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ELL Terminology

WGU FDA4 - FOT PCE: Diversity & Inclusion

academic competence The ability to use language to learn academic content. (Including using spoken & written English to do assignments, interact with teachers, and communicate with native-English-speaking peers.)
active listening Having students listen for specific information.
affective filter hypothesis Hypothesis that language acquisition is related directly to the student's attitude about learning. (Krashen's Theory)
BICS/CALP The distinction between conversational fluency (basic interpersonal communication skills, or BICS), and academic language (cognitive/academic language proficiency, or CALP).
bottom-up processing Moving from the physical characteristics of language (e.g., letter-sounds) that are interpreted into successively more symbolic and meaningful levels (syntax and semantics). Often contrasted with top-down processing.
buy-in Inducement of students to go along with the instructional goals of the teacher, usually fostered by helping students realize how a particular type of learning will help them.
change agents Teachers' role in advocating for the interests of the students they teach. ELL students and their families often do not have the skills or knowledge of the schooling system to make their voices heard in the school and community.
communicative competence The ability to use language to communicate orally or in writing.
comprehensible input hypothesis Hypothesis that successful acquisition of meaningful language occurs when a student is exposed to input that is just a little above the learner's present level.
contrastive analysis A systematic linguistic analysis of the structures of the learners' native and target languages. Contrastive analysis can be performed at different levels of language--sound, lexicon, grammar, meaning, and rhetoric.
error correction Using standard English to correct a learner's speech errors.
error fossilization When a learner makes the same error repeatedly, without explicit outside correction, they reach the point where they never "hear" the error. The speaker assumes his or her way of speaking is correct.
formative assessment Assessment used throughout teaching of a lesson and/or unit to gauge students' understanding and inform and guide teaching
inside-outside circle A strategy that allows students to practice speaking and listening by sharing information with a variety of partners.
interlanguage The language produced by learners in the period before they reach native-like proficiency.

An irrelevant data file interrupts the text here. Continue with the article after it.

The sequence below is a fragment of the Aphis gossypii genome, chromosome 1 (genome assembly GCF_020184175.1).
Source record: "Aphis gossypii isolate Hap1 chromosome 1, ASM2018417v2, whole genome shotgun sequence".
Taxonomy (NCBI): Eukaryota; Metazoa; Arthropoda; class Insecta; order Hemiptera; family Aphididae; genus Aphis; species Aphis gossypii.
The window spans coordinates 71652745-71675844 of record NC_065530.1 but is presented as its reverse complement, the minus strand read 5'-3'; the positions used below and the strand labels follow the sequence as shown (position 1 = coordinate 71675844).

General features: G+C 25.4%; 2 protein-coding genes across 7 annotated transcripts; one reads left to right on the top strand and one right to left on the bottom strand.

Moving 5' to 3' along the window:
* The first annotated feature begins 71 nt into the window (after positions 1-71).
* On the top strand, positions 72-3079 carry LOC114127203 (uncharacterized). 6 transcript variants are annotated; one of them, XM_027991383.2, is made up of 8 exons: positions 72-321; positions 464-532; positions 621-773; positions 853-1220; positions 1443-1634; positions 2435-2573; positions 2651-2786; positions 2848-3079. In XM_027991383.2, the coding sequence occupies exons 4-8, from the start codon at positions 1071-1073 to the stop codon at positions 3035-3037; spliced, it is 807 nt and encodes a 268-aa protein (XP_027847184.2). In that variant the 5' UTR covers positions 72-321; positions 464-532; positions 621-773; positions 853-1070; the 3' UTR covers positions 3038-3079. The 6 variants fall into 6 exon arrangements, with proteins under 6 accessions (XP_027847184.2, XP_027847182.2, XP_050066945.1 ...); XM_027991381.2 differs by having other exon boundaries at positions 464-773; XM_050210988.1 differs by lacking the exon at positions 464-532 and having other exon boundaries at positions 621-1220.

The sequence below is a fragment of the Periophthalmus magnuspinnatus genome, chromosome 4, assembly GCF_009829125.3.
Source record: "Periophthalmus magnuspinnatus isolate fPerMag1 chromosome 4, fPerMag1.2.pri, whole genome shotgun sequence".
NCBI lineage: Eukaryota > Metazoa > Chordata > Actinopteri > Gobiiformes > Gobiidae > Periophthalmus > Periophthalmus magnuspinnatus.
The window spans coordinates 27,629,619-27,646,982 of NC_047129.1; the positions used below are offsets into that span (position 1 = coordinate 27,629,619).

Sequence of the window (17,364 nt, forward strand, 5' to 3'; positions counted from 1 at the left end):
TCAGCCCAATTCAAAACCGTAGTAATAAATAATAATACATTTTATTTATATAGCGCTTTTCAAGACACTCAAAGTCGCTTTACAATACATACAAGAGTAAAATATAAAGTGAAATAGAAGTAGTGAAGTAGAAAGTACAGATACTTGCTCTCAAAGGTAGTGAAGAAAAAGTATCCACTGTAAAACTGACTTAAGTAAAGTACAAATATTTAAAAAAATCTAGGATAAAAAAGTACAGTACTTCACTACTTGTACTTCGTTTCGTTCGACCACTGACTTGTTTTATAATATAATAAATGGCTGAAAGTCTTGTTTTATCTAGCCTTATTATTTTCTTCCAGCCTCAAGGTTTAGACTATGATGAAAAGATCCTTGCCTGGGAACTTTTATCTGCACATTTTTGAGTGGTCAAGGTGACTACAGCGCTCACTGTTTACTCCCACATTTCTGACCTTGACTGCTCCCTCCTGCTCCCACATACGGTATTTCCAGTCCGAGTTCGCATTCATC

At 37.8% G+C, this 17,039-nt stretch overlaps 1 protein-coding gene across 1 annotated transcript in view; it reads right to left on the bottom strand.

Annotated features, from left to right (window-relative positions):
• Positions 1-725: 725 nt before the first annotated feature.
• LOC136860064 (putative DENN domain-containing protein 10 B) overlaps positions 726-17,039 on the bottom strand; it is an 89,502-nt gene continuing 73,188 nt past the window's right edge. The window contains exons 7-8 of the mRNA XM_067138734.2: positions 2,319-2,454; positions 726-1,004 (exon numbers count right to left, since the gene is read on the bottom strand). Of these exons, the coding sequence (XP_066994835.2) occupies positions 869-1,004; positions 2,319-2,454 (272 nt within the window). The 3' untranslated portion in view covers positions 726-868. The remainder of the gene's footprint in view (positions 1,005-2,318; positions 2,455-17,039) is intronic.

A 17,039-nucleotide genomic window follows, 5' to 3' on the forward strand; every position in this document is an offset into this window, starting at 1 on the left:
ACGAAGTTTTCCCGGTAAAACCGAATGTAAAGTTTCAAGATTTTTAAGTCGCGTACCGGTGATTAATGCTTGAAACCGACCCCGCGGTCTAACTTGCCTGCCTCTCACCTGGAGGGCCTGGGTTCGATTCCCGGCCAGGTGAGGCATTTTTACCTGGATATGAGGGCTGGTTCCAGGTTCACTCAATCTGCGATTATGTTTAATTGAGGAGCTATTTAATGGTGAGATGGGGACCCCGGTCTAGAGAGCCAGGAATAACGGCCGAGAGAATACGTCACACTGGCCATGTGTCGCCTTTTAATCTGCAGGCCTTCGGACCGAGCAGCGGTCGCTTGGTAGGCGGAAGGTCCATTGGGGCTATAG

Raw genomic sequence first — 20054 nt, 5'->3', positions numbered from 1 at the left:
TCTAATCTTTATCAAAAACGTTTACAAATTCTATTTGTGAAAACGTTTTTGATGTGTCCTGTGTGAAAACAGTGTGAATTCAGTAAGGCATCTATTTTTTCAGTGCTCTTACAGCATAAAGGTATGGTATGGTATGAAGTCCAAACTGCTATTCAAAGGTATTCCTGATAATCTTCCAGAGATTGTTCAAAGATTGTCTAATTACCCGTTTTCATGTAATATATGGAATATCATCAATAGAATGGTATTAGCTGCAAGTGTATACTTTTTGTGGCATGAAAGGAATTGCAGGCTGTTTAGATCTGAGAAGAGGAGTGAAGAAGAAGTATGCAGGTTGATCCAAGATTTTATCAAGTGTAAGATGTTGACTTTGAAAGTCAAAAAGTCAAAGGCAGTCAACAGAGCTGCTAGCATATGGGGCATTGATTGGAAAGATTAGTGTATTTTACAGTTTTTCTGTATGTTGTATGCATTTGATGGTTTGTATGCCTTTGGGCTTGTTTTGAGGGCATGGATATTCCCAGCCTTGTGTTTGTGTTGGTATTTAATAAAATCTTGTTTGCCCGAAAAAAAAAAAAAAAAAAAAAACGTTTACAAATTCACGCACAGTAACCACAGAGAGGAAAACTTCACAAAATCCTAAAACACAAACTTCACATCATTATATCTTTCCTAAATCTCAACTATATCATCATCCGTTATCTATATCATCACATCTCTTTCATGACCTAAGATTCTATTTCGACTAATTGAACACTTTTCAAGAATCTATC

intrinsic motivation Motivation that stems from one's own needs or desires, not requiring extrinsic incentives.
knowledge of students An understanding and appreciation of students' personal attributes, experiences, their cultures and communities, and how all this fits in with their learning.
language acquisition hypothesis A subconscious process in which learners develop competence by using language for "real communication." This is often contrasted with taking courses to learn language.
language learning hypothesis A conscious process in which learners develop competence through formal studying of the language, including its rules, grammar and phonetic components
learning assessment Gauging the progress of students
learning to learn Learning strategies for learning.
meaningful learning Learning based on students' experiences, interests, and goals
microskills The many small skills needed in a larger course of action.
modeling When the teacher demonstrates an activity or lesson before having students do the lesson or activity on their own
monitor hypothesis The mechanism by which second language learners process, store, and retrieve conscious language rules.
natural order hypothesis A hypothesis that students acquire grammatical structures in a predictable order, regardless of their native languages
output The speech or writing that a learner produces in a target language
reflection Evaluating information from a variety of sources and applying observations of one's own practice back into instructional planning.
role play An activity acting out situations encountered in the classroom or in everyday life, using the language that might be used in such situations
scaffolding Providing supports to help a student do a task. These supports are gradually withdrawn as the student masters the task, thus transferring more and more autonomy to the child. Strategies for scaffolding student work include modeling, questioning, giving fe
social competence The ability to use the target language appropriately in various social situations. This includes knowing the target culture well enough to appreciate subtle socio-cultural differences in social interactions.
summative assessment Measuring students' learning at the end of a lesson
think, pair, share Students: 1) think about the lesson topic; 2) pair up with partners and share according to the guidelines the teacher has provided; 3) share their discussions with the rest of the class. Each person takes a turn retelling their partners' information.
top-down processing Beginning with processing the higher symbolic and semantic level of meaning of a text and working one's way back to processing the physical characteristics of language (e.g., letter-sounds).
Created by: ccpay